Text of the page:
There are hundreds of photographs of leaders of the great alliance that won the Second World War. In many of those pictures it's possible to see the same gaunt figure somewhere in the background. That figure is Harry Hopkins. In some accounts he's a walk-on, a Roosevelt aide and little else. In others he's a Svengali: an Anglophile, a Red. In reality, Hopkins was perhaps the most effective and noteworthy public servant this country has ever produced.

The product of a humble Iowa background, Hopkins became known as an effective social worker. He not only helped to found the WPA, but he became its first director. He was intently focused on the goals he wished to achieve (the 'root of the matter' as Churchill later said), moving aside secondary distractions until those goals were reached. His ability to read other people was legendary, as was his ability to make friends of implacable foes. Hopkins came often to the attention of Roosevelt, eventually becoming his most trusted advisor. He rarely had an official title and was barely paid--if at all--for his work. Given a small bedroom in the White House, Hopkins was rarely out of arm's reach of the President. When Roosevelt asked Hopkins to turn that legendary focus to waging war, Hopkins turned on a dime. Social work disappeared completely: labor was replaced by industry.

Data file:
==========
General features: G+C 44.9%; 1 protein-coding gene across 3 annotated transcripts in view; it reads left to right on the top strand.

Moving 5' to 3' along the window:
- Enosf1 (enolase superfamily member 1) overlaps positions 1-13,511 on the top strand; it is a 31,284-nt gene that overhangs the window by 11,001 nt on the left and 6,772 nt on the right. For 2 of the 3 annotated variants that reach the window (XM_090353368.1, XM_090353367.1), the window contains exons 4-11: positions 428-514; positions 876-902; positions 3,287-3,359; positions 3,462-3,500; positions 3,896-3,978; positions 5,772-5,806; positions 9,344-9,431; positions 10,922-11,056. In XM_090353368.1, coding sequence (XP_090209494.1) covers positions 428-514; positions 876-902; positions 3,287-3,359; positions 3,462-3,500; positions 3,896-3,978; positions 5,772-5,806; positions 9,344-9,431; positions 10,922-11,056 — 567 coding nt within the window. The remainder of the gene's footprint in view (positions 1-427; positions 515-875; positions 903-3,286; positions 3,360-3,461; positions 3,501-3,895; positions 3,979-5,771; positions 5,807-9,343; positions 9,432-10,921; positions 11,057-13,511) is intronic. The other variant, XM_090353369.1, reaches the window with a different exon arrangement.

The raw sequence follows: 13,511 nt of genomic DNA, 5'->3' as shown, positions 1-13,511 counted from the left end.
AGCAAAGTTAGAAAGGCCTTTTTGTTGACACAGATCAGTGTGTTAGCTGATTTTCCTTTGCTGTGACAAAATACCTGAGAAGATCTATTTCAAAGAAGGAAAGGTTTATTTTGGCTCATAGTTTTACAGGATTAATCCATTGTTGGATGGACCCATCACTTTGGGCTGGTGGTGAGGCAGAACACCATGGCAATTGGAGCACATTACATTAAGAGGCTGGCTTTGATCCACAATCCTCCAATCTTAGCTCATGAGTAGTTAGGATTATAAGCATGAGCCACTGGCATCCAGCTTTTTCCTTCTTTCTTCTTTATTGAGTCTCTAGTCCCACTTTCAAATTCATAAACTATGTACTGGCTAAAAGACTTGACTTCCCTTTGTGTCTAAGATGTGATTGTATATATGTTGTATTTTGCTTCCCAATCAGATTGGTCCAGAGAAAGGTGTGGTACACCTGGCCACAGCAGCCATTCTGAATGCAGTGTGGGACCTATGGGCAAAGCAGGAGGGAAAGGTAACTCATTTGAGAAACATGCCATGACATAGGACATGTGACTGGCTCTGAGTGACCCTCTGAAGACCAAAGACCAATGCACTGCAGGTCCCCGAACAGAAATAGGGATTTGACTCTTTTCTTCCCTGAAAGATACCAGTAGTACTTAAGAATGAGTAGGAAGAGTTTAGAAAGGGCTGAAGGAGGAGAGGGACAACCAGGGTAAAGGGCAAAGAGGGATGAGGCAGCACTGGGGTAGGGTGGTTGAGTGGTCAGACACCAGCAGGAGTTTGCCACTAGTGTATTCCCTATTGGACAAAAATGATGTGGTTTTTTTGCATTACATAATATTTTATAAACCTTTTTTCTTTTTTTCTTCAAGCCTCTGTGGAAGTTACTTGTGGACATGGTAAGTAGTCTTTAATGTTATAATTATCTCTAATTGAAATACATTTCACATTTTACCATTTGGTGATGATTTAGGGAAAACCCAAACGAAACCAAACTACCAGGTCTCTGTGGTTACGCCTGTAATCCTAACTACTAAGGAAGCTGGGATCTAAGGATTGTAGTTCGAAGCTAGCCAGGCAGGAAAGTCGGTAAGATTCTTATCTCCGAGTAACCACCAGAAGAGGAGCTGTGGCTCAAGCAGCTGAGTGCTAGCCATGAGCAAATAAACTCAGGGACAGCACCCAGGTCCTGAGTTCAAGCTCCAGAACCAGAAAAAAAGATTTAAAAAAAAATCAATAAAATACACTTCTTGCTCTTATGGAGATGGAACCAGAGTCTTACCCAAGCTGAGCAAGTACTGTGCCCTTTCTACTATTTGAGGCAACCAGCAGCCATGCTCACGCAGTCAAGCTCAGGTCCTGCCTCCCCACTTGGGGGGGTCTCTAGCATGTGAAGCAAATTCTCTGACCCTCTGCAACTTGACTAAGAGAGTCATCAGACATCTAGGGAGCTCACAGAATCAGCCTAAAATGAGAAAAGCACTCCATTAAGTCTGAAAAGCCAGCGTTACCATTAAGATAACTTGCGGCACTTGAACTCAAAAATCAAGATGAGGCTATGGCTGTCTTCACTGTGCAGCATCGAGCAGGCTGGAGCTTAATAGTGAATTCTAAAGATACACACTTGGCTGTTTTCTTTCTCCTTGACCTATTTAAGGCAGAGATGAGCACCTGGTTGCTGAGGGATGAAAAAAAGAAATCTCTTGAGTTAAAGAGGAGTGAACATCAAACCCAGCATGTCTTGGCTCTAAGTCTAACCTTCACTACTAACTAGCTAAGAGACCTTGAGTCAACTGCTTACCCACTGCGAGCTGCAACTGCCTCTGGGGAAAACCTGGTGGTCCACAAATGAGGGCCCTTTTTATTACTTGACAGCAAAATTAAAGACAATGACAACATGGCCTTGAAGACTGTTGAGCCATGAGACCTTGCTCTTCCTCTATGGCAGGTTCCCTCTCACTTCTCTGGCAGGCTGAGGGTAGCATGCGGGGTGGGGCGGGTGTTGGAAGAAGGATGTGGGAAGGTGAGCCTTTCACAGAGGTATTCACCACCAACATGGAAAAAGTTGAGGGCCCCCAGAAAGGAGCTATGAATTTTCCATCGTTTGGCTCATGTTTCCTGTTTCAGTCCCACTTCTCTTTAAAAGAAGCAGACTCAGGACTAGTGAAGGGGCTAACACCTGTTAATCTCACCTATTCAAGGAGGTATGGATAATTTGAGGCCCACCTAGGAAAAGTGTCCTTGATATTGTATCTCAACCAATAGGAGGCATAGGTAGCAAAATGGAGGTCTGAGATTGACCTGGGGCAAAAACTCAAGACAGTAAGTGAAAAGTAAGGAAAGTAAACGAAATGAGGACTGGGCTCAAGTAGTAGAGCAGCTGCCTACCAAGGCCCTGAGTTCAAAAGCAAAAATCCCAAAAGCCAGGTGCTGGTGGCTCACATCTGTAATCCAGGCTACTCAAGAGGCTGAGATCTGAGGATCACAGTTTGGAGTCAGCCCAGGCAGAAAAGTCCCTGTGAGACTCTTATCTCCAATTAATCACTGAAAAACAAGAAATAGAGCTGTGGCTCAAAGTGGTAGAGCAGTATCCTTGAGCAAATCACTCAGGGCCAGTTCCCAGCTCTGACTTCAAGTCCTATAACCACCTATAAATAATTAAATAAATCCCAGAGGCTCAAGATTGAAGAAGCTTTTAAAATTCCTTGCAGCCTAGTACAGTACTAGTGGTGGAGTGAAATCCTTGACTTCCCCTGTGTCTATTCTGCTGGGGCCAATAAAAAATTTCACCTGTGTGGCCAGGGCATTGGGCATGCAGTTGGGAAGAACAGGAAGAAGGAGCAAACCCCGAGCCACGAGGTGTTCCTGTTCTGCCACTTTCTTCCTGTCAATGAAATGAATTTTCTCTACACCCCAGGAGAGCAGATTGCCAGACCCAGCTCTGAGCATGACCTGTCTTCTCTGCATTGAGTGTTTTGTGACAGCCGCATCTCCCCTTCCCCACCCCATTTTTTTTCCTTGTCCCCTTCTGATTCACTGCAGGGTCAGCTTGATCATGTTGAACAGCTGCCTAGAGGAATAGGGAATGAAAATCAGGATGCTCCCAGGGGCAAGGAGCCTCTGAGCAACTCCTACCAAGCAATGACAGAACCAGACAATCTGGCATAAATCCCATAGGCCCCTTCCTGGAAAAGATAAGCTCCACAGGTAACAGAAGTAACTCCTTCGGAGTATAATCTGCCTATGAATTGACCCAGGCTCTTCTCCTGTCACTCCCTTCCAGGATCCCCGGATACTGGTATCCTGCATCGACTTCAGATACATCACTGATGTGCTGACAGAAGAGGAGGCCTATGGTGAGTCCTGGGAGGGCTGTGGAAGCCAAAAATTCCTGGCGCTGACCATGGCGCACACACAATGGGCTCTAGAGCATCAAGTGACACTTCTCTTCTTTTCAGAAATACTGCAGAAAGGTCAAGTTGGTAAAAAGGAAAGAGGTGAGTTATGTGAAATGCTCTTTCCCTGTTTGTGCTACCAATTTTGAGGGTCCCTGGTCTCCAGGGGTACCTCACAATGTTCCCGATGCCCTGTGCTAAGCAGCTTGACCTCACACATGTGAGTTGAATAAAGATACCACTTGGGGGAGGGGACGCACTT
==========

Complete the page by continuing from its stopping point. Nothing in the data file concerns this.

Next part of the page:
Thus far, Hopkins' description might be applied to any up-and-comer. But the story is much more interesting. In this most public part of his career, Hopkins endured health deprivations that would have stopped the work of most. Stomach cancer in early middle age had required the removal of most of his stomach, with that surgery causing complications of its own. Hopkins lived in a state of perpetual malnourishment.